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News Release

For immediate use 

June 3, 2005 -- No. 269

Turkey honors UNC professor Ernst
 with three awards for his new book

CHAPEL HILL -- Three Turkish organizations have simultaneously honored a distinguished University of North Carolina at Chapel Hill scholar for his new book attempting to explain Islam to non-Muslims, especially those who may hold misconceptions about the true nature of one of the world’s great religions.

He is Dr. Carl W. Ernst, professor of religious studies in UNC’s College of Arts and Sciences and author of "Following Muhammad: Rethinking Islam in the Contemporary World."

The Cenan Foundation for Education, Culture and Health honored him for "outstanding achievement in the teaching of Sufism." The Turkish Women’s Cultural Association of Istanbul recognized him with its Award for Excellence in Education. The Turkish Economic and Social Research Foundation presented him with an award bearing the foundation’s name.

Rather than regular book prizes, the honors were specially created for the first time to recognize Ernst and his work, which has drawn praise from around the world. Officials presented them recently at the Istanbul Convention Center in a ceremony marking the birthday of the Prophet Muhammad. On the same day, the Turkish translation of the book appeared.

Six other translations are now in progress. Before long, French, Arabic, Persian, Korean, Indonesian and Malay editions will be available.

"The significance of this recognition is that by this book there will be a bridge between cultures," said Dr. F. Canguzel Zulfikar, translator of the Turkish edition. "It will help people to understand their differences.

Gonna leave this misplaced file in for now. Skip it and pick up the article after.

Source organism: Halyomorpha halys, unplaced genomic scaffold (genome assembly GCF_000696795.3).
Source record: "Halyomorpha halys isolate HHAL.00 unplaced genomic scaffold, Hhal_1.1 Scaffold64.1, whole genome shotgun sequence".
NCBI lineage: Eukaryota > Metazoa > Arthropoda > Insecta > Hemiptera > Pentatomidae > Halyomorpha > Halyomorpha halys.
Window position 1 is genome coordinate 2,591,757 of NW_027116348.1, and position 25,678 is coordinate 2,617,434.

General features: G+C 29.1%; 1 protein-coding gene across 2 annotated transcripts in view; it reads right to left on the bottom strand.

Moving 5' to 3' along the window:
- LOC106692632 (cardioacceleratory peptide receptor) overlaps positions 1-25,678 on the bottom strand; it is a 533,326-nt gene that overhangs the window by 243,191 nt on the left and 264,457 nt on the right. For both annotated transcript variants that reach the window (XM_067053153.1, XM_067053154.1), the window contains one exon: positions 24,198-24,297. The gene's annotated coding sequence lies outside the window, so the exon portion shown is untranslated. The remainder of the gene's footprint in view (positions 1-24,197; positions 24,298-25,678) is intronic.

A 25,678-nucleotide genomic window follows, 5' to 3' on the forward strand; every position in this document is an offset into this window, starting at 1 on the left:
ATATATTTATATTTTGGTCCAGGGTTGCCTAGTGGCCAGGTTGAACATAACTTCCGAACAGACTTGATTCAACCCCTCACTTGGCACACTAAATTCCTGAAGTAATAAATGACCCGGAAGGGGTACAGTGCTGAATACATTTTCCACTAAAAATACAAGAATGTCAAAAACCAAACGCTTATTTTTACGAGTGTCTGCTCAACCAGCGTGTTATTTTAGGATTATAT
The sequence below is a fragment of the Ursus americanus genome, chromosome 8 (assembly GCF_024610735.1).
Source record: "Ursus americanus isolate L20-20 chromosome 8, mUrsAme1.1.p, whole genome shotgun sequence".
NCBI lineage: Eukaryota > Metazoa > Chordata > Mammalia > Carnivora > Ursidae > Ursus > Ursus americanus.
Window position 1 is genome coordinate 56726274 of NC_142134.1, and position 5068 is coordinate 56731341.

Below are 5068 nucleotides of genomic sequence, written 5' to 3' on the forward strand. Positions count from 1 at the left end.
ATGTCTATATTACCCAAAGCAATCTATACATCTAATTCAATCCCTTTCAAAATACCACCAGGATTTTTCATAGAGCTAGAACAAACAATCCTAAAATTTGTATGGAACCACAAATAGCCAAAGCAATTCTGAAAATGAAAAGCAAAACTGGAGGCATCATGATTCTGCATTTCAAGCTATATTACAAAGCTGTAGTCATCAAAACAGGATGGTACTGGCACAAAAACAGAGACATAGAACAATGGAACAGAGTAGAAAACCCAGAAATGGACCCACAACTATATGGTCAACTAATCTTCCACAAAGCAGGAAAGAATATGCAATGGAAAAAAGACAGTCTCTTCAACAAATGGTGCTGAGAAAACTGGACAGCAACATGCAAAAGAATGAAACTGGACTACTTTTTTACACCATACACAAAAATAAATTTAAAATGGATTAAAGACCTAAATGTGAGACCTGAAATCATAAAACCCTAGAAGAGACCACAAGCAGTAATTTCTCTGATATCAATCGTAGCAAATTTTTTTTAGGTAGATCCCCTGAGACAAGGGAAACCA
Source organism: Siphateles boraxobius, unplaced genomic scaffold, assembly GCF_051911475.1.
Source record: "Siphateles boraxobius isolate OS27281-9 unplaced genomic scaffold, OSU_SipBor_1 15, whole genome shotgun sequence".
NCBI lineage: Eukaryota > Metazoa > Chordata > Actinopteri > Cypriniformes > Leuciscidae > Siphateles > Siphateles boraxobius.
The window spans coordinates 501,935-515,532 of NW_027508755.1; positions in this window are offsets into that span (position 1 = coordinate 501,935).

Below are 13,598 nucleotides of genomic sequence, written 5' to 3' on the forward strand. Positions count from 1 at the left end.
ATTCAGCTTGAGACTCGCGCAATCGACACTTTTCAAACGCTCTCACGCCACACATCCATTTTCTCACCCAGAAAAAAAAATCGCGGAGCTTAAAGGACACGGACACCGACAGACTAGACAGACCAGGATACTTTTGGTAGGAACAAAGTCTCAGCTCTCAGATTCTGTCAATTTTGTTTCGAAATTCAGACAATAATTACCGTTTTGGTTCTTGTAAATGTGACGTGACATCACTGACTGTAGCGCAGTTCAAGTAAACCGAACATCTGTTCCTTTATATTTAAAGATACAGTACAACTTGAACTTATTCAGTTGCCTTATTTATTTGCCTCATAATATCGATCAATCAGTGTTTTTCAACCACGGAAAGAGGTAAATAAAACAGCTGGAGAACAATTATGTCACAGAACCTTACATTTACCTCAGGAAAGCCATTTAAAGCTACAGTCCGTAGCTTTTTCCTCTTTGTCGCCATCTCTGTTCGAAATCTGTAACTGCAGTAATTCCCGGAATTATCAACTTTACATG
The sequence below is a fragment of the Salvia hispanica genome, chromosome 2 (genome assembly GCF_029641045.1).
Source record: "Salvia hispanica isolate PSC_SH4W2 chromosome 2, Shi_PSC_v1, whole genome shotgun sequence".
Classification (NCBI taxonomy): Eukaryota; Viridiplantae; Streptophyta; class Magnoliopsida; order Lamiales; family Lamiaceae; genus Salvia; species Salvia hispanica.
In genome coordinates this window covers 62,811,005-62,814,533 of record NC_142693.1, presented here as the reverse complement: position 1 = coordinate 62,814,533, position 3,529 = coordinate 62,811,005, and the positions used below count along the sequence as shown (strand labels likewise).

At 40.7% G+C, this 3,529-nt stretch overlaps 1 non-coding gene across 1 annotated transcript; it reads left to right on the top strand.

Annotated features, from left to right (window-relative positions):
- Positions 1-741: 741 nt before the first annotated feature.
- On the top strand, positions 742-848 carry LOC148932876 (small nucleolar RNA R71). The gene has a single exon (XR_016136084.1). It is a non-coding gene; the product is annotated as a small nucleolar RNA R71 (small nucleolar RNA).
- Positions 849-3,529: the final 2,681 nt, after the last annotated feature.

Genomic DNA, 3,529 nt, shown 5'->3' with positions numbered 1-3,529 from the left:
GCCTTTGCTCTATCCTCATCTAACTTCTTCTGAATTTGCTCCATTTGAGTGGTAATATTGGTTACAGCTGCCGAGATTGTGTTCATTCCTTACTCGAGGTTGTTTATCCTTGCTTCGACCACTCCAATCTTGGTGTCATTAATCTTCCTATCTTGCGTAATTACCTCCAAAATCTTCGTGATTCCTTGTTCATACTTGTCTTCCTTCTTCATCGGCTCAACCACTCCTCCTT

"Although the awards are materialistically humble, they are very important to the organizations and given in gratitude," Zulfikar said. "They wish to emphasize that ‘Following Muhammad’ is building a bridge between so-called ‘clashed civilizations or cultures,’ so the book is serving for understanding, unity and peace."

The three organizations are non-profit, non-governmental societies. They organize academic conferences and lectures especially to preserve traditional Turkish Sufi culture and training. They serve Turkish society through campaigns to improve literacy, health and awareness of illegal drugs.

Since the Sept. 11, 2001, terrorist attacks, Americans have responded to Islam chiefly in two opposite ways, one unseemly and negative and the other positive, Ernst said.

"The negative response is based on fear and ignorance, and it ends up portraying Islam as the enemy of America," Ernst said. "But the positive response has been the recognition that there is a huge gap in our acquaintance with Muslim societies, and this realization leads to a genuine search for knowledge about the past and present realities of Islamic culture."

"Following Muhammad" is addressed to that quest for real knowledge, he said.

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Note: Ernst can be reached at cernst@email.unc.edu or (919) 962-3924.

News Services contact: David Williamson, (919) 962-8596